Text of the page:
if a signal event is detected on a communication port, move the communication port into the queue and attach a timer to the communication port.
Description
BACKGROUND

Power management in telephony systems remains an important design consideration when power from a common source is shared among multiple subsystems. Minimizing the total peak power significantly reduces system cost and space. Subsystems providing analog telephone FXS (foreign exchange station), BRI (basic rate interface), and DID (direct inward dial) interfaces consume power when applying ringing voltage to telephones and loop power to off-hook telephones, DID trunks and BRI terminal equipment. Ringing telephones generally consumes more power than providing loop power. Intelligent management of ringing in multiport FXS applications reduces cost and space by reducing peak system power consumption.

Certain ports can consume more power than others according to their usage state. FXS ports may consume more power while ringing and, to a lesser degree, when off-hook. BRI ports functioning as NT (network termination) equipment may consume power while supplying loop power to far end TE (terminal equipment) devices. DID ports also consume power while off-hook.

BRIEF DESCRIPTION OF THE DRAWINGS

Embodiments of the invention may be best understood by reading the disclosure with reference to the drawings, wherein:

FIG. 1 shows an embodiment of a network device to provide ringing management to terminal equipment.

FIG. 2 shows a flowchart of an embodiment of a method to provide ringing management to terminal equipment.

FIG. 3 shows a timing diagram of a 4-port embodiment of ringing management.

FIG. 4 shows a timing diagram of an alternative 4-port embodiment of ringing management.

DETAILED DESCRIPTION OF THE EMBODIMENTS

In some instances network devices, or modules of the network devices all which will be referred to here as network devices, that provide ring management services to multiple ports are only provided a limited amount of power. Ringing management, as used here, includes both alerting ports to incoming calls and providing loop power to off-hook telephones. The power required to ring a telephone is generally greater than that required to supply loop current to an off-hook telephone. Intelligent management of ringing reduces peak system power consumption and reduces costs in the system.

In one embodiment, the network device 10 of FIG. 1 may provide particular quantities and combinations of different port types, according to selected expansion modules and options. Certain port types consume more power than others, according to their usage state. FXS ports such as those supporting devices 12, 14 and 22, may have heavier power requirements than other devices while ringing and to a lesser degree when off-hook. BRI ports such as those supporting devices 16 and 20 may consume power while providing loop power to far end terminal equipment. DID ports such as that supporting device 18 consume power while off-hook.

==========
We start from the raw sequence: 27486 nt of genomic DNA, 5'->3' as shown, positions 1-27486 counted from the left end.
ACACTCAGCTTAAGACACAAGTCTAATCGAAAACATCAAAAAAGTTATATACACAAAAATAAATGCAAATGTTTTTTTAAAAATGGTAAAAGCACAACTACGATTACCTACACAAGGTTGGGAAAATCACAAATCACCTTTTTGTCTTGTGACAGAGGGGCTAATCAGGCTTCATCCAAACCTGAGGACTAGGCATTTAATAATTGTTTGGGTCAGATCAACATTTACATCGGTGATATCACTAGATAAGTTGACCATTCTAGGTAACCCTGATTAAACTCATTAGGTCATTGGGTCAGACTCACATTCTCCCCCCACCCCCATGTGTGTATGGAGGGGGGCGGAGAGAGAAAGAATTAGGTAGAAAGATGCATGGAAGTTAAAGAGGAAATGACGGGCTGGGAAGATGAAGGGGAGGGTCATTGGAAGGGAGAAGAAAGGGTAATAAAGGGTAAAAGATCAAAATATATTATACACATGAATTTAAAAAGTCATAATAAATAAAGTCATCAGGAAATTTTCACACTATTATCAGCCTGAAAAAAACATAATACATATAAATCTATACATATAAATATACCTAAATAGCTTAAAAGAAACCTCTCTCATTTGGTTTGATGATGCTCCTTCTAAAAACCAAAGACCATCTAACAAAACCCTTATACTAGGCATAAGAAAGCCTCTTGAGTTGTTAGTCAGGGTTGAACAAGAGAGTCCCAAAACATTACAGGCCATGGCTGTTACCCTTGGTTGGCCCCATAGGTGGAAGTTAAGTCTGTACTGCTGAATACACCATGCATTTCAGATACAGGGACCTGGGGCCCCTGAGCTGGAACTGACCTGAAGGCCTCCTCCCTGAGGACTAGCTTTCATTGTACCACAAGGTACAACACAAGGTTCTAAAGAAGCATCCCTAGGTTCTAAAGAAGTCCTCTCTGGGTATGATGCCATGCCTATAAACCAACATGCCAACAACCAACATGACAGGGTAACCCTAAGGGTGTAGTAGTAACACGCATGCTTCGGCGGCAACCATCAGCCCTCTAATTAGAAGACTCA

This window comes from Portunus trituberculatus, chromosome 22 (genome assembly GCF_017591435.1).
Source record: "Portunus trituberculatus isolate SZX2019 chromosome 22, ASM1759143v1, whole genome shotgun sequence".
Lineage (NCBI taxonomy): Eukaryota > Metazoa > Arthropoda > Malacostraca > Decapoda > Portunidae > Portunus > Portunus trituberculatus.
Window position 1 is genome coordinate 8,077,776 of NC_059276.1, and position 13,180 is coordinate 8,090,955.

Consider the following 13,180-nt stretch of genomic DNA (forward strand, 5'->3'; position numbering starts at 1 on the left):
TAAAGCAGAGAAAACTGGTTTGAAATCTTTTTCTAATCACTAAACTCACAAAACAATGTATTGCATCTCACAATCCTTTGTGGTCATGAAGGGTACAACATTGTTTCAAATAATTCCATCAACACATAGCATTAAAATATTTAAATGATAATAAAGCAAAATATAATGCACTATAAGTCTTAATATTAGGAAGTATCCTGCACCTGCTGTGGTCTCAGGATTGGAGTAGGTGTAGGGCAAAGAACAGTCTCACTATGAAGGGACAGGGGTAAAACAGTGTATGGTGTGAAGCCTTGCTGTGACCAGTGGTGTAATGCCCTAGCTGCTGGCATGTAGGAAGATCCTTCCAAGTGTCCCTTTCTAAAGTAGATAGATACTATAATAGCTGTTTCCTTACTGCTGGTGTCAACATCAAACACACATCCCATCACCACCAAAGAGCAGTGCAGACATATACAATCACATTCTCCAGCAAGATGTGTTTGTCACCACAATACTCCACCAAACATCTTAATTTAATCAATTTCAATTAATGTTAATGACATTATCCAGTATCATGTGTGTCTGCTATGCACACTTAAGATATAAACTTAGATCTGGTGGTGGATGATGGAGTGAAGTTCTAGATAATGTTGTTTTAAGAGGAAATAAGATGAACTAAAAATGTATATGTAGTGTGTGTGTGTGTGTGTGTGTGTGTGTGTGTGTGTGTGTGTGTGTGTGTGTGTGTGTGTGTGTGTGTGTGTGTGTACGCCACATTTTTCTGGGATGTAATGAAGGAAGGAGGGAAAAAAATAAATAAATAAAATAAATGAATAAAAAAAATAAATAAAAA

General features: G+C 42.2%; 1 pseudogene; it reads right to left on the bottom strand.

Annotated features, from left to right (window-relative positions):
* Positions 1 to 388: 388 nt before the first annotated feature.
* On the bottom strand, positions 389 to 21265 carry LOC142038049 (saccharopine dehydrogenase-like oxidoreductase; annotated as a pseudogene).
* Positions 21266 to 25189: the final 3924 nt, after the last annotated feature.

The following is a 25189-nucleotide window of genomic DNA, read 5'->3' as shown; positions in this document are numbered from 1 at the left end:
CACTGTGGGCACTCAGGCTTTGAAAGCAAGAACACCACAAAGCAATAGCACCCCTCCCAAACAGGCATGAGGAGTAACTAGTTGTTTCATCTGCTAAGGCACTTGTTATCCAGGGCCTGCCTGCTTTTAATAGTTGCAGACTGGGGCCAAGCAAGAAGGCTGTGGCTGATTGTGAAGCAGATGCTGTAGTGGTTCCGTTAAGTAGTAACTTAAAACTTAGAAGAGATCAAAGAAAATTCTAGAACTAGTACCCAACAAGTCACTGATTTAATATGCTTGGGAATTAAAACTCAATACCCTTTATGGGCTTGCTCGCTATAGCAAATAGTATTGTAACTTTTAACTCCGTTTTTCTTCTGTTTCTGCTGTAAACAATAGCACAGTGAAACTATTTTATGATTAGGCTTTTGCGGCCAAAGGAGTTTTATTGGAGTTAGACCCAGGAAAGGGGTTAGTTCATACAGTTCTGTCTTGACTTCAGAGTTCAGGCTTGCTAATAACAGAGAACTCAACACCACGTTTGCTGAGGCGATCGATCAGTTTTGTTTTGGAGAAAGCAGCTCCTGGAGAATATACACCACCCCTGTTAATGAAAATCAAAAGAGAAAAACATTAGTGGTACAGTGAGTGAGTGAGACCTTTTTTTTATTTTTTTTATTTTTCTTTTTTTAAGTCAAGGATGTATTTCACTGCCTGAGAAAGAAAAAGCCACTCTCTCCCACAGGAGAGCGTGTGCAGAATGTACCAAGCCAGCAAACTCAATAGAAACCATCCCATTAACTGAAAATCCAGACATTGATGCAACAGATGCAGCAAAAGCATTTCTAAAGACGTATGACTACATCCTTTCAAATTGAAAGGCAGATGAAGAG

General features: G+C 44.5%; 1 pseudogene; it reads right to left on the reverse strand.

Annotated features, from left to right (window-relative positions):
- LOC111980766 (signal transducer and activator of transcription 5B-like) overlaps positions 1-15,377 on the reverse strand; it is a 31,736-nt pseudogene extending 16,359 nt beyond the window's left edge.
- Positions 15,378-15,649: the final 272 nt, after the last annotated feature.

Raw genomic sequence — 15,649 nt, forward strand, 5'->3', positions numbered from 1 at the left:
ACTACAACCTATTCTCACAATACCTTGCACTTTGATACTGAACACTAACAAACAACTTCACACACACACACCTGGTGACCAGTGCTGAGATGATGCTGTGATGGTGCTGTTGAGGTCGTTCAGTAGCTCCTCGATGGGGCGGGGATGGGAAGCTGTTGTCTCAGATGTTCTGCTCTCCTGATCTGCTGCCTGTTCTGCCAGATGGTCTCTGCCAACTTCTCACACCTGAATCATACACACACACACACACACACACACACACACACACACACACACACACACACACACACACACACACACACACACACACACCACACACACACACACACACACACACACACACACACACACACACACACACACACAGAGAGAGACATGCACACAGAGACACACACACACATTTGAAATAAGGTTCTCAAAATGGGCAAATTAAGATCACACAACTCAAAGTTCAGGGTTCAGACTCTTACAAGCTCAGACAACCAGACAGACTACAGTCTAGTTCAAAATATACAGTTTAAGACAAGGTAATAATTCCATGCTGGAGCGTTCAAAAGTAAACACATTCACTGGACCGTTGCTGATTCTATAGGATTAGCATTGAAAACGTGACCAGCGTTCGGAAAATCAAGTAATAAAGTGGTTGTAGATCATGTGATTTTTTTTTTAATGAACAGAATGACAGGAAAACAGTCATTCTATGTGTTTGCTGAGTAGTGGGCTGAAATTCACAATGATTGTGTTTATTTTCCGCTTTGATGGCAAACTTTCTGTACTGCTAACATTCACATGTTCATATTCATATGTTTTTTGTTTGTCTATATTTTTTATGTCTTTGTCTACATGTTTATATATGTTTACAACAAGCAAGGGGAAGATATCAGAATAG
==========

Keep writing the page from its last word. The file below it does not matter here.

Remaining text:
With intelligent management and control of applied ringing to multiple FXS ports during simultaneous incoming calls, the limited power can provide ringing to more voice ports with minimum initial cadence delay. As used here, initial cadence delay is the delay in ‘starting’ the first ringing ‘cadence on’ period. Cadence on is when the port is ringing, and cadence off is when the port is silent.

For example, assume a port receiving an incoming call during a time of high available power immediately begins its cadence on followed by its cadence off period. During times of low available power, the first cadence on period on that port may be delayed until more power is available. But when the cadence does begin, the following cadence off and on periods remain unaffected. As a result, the entire cadence is shifted by the initial delay. This timing offset causes the ringing cadence on periods of certain voice ports to overlap with the ringing cadence off periods of others. Hence more ports can be rung at the same time without any increase of peak power consumption.

Unlike cadence delay, cadence distortion occurs when there is not enough power available for a voice port to switch back to the cadence on state, following an earlier cadence off period. It may have to remain in cadence off until more power is available. As a result, the cadence off period in that port is extended beyond its expected value and its ring cadences get distorted.

For example, assume a system has 2 FXS ports, and each voice port is to support a ring cadence of 2 seconds on and 1 second off. The system has only enough power to ring one port at any time. When port 1 receives an incoming call, it will start its ring cadence with 2 seconds of a cadence on period. During those two seconds, port 2 also receives an incoming call. As soon as the ringing in port 1 ceases after 2 seconds, the ‘released’ power is consumed by port 2. There is not enough power for port 1 to switch back to the cadence on state until 2 seconds later when port 2 enters a cadence off period and releases the power back to the system. The difference between the desired sequence of 2 on/1 off, and the resulting sequence of 2 on/2 off, is ringing or cadence distortion. In some instances, some ports may experience cadence delay, cadence distortion or both.

In one embodiment, the ringing management is implemented in network device 10 as a port manager 102 and a ring manager 104. The port manager monitors the signaling events on the ports and moves the ports in or out of the ring queue on certain signaling events. The ring manager services the ports in the ring queue periodically, turning on or off the ports according to their cadence. In this discussion, turning a port on may also be referred to as switching the port to cadence on state, while other types of alerting may be used. Turning a port off may be referred to as switching a port to cadence off state. In either case, the movement of a port from on to off or off to on may be referred to as transitioning the port.